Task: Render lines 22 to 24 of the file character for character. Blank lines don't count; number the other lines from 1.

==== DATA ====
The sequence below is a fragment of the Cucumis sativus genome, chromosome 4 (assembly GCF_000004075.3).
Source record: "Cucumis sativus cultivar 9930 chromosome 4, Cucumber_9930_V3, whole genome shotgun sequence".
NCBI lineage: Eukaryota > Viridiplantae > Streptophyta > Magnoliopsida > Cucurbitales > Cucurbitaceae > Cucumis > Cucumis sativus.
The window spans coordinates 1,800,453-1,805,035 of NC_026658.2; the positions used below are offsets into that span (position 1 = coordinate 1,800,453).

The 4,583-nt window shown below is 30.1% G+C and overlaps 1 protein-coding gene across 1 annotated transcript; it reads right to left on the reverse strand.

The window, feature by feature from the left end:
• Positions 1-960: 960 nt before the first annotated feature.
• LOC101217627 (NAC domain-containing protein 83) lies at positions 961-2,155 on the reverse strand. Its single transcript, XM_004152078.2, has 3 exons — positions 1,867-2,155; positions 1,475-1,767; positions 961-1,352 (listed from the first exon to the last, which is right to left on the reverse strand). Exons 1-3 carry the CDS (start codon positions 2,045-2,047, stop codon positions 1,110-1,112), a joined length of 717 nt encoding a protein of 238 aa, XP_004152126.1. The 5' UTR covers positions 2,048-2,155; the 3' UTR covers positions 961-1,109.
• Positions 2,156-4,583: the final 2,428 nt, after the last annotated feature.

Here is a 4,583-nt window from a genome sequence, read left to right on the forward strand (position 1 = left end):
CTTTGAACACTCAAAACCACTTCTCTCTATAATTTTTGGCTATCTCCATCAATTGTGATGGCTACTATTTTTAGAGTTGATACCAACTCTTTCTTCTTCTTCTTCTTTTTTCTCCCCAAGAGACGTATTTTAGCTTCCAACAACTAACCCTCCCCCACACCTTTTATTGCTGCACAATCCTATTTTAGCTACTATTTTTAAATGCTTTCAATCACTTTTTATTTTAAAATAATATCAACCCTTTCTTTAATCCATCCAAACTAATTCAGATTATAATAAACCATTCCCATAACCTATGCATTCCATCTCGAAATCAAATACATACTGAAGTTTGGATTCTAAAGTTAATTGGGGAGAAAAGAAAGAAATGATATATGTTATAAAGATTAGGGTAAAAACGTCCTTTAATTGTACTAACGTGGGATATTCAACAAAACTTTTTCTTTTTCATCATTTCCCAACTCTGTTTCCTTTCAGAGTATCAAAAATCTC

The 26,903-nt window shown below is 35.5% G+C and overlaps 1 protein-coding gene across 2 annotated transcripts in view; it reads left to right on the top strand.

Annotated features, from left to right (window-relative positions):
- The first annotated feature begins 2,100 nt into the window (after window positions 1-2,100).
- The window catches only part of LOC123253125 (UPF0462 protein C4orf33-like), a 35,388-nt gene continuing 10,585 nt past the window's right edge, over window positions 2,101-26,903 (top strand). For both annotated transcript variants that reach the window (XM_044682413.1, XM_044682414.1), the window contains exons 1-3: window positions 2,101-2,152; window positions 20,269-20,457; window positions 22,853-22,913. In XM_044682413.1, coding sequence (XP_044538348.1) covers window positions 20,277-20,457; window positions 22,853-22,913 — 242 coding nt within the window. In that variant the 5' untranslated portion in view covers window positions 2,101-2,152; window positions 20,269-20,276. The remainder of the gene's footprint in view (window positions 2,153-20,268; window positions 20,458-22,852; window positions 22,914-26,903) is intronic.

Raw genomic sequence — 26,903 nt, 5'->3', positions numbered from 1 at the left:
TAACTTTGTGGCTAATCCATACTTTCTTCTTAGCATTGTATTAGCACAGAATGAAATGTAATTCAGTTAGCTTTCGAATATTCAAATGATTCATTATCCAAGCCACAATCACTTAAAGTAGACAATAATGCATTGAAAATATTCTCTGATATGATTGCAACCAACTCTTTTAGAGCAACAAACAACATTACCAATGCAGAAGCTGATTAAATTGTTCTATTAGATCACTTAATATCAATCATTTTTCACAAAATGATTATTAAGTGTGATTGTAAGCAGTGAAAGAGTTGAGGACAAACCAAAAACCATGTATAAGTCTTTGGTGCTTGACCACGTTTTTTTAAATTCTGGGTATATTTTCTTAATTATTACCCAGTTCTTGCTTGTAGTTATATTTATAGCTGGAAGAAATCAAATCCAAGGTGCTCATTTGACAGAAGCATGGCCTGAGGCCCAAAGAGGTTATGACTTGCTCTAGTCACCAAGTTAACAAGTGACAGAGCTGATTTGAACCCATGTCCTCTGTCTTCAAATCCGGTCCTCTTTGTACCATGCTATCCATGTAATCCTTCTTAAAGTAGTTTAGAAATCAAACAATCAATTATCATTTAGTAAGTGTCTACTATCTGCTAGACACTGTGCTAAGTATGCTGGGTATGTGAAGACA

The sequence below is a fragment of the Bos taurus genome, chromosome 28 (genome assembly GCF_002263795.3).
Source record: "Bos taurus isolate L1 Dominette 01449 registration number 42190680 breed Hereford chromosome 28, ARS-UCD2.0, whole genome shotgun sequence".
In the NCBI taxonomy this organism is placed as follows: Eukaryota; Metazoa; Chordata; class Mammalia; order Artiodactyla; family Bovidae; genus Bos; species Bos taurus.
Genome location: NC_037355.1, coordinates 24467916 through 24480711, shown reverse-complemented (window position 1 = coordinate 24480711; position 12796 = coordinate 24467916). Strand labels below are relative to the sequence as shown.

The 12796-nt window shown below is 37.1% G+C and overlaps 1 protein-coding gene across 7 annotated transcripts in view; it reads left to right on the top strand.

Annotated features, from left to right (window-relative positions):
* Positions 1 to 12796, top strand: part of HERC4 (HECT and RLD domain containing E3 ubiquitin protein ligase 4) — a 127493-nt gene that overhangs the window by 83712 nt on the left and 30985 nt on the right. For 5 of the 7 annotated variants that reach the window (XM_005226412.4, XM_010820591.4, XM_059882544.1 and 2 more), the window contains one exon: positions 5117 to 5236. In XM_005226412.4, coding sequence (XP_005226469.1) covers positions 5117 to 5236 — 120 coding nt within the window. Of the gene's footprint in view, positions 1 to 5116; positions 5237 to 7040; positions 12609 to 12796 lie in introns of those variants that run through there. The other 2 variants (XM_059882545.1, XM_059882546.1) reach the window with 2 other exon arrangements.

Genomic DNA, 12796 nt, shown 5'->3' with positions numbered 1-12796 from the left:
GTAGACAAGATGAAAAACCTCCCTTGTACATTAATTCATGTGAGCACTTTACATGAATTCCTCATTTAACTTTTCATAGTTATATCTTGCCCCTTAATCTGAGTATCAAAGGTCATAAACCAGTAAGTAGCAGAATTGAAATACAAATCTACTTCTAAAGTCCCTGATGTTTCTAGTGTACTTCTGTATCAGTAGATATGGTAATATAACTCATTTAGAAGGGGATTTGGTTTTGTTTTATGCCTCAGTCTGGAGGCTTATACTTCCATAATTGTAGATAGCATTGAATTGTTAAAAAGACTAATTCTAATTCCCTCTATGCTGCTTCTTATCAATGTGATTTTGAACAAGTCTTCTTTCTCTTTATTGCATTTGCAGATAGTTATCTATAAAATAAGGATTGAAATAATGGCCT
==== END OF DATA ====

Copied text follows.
The 12796-nt window shown below is 37.1% G+C and overlaps 1 protein-coding gene across 7 annotated transcripts in view; it reads left to right on the top strand.

Annotated features, from left to right (window-relative positions):
* Positions 1 to 12796, top strand: part of HERC4 (HECT and RLD domain containing E3 ubiquitin protein ligase 4) — a 127493-nt gene that overhangs the window by 83712 nt on the left and 30985 nt on the right. For 5 of the 7 annotated variants that reach the window (XM_005226412.4, XM_010820591.4, XM_059882544.1 and 2 more), the window contains one exon: positions 5117 to 5236. In XM_005226412.4, coding sequence (XP_005226469.1) covers positions 5117 to 5236 — 120 coding nt within the window. Of the gene's footprint in view, positions 1 to 5116; positions 5237 to 7040; positions 12609 to 12796 lie in introns of those variants that run through there. The other 2 variants (XM_059882545.1, XM_059882546.1) reach the window with 2 other exon arrangements.